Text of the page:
Several members of the state House and Senate spoke at Wednesday’s rally, thanking students for fighting for higher education. It seemed clear their “roar” was heard.

“Your voices matter, but your future matters even more,” Rep. Edward James II (D-Baton Rouge) said. “… As legislators we are going to fight not only for you, but we are going to fight with you.”

Some student presidents also testified before committees Wednesday following the rally, and members of the Louisiana Council of Student Body Presidents met with Edwards.

With the rally and meetings over, students are now waiting to see whether their efforts produce results from legislators. They won’t have to wait long. The special session ends no later than March 9, and the House began voting on a host of tax bills Thursday.

“Tomorrow in the House we will be voting to make sure you have the necessary resources in your classrooms,” James said.

A wide array of measures are being kicked around as possible solutions to the state budgetary shortfall, including raising state sales taxes, a hike in sin taxes on items like tobacco and alcohol, dipping into state rainy-day funds, resurrecting the Stelly state income tax and even a proposed tax on items ilke soft drinks.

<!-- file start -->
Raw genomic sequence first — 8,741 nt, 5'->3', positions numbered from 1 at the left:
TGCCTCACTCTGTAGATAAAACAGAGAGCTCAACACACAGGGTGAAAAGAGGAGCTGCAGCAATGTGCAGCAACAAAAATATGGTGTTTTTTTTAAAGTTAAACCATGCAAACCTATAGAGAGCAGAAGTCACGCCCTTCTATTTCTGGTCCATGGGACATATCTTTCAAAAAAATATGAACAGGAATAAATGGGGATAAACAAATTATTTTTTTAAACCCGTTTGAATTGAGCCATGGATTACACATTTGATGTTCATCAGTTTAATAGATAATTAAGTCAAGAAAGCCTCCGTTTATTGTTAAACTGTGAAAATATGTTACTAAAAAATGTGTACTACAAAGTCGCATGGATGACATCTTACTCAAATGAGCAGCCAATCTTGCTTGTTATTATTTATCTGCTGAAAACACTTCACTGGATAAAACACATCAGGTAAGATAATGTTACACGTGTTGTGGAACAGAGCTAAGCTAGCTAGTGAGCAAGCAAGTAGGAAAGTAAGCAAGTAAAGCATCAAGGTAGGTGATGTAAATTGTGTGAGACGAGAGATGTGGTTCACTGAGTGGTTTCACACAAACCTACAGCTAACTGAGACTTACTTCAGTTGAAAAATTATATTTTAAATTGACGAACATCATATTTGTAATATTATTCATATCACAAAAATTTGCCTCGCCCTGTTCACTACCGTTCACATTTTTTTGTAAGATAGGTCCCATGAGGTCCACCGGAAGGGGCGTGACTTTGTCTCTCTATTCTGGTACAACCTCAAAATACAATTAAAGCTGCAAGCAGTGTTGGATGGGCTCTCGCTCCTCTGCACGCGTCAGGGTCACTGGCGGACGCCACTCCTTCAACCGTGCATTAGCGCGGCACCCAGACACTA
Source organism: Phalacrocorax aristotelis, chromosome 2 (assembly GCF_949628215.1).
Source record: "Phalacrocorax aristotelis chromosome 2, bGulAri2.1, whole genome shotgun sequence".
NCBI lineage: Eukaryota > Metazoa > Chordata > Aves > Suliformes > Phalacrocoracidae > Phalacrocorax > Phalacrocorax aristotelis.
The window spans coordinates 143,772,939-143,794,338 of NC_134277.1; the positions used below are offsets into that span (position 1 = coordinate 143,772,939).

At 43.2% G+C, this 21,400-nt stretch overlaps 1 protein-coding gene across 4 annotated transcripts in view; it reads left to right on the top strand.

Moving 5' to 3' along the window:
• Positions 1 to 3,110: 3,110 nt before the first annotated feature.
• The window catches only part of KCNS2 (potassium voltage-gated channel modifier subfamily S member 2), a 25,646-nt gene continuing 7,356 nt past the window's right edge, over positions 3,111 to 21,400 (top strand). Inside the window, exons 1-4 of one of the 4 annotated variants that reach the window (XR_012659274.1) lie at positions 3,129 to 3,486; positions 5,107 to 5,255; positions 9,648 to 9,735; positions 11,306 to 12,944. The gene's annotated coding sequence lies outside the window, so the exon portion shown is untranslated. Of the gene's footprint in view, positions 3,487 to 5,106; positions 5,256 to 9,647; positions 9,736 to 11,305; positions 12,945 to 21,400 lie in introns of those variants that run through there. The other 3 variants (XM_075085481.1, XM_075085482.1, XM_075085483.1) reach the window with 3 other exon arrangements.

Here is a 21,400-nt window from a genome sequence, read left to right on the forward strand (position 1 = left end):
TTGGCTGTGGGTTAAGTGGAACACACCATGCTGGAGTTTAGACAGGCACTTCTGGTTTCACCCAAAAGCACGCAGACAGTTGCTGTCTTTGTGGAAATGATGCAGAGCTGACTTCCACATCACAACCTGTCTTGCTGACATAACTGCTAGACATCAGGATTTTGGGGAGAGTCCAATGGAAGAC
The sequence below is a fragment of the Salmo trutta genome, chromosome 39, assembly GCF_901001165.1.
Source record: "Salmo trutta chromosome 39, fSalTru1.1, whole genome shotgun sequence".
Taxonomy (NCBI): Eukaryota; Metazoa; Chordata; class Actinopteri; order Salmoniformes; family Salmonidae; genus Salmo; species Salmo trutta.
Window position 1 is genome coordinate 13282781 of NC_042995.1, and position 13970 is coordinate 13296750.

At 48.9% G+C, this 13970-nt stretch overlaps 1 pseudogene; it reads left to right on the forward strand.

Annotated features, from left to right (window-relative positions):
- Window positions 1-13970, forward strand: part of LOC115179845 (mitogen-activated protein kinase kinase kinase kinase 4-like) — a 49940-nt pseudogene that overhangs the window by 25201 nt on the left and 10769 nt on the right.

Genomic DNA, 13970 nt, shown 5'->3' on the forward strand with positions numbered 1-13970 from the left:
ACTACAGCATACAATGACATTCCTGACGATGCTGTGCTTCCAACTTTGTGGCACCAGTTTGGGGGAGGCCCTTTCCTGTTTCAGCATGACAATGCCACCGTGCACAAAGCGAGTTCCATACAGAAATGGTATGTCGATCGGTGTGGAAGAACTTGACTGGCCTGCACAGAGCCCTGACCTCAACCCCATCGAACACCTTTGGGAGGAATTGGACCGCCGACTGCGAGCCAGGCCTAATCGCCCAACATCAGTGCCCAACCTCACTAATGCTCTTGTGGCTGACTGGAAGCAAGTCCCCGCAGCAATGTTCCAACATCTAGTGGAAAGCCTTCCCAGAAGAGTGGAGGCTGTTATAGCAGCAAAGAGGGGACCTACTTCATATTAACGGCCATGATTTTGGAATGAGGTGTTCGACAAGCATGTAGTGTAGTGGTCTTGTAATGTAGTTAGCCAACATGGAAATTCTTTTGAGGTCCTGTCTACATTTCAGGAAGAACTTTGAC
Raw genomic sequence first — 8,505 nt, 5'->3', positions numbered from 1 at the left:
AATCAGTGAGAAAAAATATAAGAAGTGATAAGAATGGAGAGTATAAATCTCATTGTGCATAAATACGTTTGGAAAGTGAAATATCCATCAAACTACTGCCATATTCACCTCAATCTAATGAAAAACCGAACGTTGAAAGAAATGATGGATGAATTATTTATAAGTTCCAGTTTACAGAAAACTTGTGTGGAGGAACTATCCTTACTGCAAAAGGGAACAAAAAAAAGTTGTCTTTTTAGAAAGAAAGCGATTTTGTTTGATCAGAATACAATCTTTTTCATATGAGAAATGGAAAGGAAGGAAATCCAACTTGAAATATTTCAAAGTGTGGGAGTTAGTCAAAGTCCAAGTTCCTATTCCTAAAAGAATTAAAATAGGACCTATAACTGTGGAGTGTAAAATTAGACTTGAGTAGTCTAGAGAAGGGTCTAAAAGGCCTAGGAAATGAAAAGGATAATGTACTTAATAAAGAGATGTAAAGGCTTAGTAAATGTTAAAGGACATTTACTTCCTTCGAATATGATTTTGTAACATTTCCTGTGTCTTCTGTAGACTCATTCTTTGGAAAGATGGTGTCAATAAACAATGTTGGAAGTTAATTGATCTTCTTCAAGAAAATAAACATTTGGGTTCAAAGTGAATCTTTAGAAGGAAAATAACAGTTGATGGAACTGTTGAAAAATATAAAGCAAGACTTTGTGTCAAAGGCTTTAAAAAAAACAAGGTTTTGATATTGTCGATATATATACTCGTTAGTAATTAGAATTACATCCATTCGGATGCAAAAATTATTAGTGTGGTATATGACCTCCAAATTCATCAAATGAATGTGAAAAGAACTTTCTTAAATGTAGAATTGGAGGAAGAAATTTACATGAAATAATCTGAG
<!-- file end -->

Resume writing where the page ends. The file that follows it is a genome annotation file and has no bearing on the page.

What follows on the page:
On Thursday, the state House voted unanimously for a one-cent sales tax hike that would generate an estimated $200 million if it passes in the Louisiana Senate. The sales tax increase would go into effect on April 1 if it passes.

Also Thursday, a boisterous coalition of high school students took their support for the statewide TOPS program to the streets while holding signs that reminded voters and legislators that the children of Louisiana represent the state’s future and that the future would be bleak without access to higher education.

Gov. Edwards has hinted that there will likely be no silver-bullet solution to this budgetary crisis, meaning that there will likely be cuts to some budgetary items as well as a tax hike of some sort.

Some political pundits have predicted that raising state taxes in this Red State will likely make Edwards, a Democrat, a one-term governor.

This article originally published in the February 29, 2016 print edition of The Louisiana Weekly newspaper.